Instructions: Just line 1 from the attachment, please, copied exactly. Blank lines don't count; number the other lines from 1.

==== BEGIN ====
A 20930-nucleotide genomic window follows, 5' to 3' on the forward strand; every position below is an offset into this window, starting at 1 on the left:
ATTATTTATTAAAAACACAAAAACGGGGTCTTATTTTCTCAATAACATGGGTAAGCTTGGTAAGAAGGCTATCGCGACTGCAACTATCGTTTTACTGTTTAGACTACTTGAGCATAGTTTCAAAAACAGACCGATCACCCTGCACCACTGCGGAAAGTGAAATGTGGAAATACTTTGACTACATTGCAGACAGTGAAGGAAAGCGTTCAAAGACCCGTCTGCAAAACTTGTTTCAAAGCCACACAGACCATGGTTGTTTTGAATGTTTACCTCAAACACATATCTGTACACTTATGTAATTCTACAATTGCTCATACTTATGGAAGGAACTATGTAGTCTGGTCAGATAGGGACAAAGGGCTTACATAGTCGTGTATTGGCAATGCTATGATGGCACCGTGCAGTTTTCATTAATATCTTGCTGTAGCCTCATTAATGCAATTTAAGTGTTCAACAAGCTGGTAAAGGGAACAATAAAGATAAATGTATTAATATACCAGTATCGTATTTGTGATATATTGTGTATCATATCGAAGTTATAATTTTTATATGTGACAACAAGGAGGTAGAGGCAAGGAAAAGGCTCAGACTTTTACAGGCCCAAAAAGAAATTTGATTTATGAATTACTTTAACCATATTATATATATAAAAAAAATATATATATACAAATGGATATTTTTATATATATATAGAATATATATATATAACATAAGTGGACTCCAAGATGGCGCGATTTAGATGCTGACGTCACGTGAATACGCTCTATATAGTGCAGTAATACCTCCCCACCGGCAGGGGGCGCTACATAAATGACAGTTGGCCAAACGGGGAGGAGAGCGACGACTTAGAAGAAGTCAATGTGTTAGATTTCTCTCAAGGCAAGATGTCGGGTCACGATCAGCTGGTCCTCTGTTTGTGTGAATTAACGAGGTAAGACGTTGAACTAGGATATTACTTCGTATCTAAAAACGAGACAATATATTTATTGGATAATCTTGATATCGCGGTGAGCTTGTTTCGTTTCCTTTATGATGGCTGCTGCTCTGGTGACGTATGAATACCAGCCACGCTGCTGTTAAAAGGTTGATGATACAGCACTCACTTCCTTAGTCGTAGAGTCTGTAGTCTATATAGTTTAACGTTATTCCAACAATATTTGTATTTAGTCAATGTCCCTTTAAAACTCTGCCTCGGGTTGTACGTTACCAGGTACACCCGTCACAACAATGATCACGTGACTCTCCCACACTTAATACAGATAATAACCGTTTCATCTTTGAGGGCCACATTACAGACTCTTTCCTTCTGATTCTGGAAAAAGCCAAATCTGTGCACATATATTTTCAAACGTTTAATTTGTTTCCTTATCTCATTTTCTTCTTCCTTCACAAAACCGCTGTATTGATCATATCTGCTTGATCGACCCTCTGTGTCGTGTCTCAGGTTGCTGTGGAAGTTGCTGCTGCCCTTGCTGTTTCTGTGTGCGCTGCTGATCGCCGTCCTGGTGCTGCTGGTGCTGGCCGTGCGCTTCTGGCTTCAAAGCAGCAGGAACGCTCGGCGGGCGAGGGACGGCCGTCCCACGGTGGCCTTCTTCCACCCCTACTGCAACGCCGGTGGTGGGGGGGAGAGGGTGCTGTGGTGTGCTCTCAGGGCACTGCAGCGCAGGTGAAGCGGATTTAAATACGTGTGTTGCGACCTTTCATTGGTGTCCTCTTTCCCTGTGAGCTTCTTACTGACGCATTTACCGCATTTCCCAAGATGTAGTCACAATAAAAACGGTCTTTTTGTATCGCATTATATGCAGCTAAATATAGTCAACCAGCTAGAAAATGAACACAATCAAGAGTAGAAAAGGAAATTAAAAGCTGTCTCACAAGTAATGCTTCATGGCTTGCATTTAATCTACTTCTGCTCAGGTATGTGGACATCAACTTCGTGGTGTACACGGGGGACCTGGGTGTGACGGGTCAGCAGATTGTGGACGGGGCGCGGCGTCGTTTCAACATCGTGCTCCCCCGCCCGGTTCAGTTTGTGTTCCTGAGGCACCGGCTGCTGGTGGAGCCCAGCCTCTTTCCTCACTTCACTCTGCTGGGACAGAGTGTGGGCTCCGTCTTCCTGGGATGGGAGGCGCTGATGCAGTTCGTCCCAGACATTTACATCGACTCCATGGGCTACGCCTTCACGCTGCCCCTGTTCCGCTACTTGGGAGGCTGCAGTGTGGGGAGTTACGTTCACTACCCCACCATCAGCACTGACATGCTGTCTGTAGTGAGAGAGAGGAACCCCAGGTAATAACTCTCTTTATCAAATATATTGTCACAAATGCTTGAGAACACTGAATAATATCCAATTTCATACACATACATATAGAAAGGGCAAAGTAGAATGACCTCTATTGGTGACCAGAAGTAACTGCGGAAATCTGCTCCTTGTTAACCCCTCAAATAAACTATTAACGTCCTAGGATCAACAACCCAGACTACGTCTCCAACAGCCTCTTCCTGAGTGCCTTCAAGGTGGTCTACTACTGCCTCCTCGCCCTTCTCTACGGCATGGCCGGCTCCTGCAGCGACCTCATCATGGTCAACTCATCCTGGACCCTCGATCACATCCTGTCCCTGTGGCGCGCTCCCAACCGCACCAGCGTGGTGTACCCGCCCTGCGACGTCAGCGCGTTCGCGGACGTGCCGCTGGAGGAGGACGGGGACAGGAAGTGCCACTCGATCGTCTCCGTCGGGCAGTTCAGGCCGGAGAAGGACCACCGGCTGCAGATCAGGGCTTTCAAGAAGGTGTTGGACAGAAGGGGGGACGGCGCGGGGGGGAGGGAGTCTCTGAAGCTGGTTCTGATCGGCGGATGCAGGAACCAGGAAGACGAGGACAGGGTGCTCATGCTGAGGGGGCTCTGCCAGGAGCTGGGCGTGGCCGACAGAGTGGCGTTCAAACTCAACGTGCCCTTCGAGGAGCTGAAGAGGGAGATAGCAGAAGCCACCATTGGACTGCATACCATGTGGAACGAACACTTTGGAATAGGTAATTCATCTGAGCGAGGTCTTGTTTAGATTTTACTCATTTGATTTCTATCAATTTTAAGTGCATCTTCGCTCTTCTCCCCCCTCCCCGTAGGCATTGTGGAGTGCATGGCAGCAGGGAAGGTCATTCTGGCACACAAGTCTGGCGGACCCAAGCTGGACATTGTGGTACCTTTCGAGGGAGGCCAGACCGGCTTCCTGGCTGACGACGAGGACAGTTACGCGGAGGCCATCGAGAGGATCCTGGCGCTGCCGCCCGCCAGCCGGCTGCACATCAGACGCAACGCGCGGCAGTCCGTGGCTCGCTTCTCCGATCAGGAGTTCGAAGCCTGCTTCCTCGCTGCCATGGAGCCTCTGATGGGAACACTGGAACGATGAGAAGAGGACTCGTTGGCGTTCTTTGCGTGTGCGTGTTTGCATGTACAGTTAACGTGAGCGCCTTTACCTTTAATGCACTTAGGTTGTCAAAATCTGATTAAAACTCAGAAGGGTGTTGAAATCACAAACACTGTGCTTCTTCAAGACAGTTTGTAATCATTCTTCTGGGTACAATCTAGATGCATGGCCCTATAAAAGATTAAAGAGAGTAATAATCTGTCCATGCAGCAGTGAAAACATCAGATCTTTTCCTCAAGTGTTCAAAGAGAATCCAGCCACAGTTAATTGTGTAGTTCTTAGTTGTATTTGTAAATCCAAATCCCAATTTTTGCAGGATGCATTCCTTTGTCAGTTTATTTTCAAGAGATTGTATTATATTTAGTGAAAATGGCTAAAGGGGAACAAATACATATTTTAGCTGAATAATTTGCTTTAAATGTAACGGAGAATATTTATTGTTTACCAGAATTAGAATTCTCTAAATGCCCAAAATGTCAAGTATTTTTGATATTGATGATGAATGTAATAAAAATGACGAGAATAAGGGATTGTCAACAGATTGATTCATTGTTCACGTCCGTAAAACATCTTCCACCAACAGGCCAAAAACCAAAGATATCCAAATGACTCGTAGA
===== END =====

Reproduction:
A 20930-nucleotide genomic window follows, 5' to 3' on the forward strand; every position below is an offset into this window, starting at 1 on the left: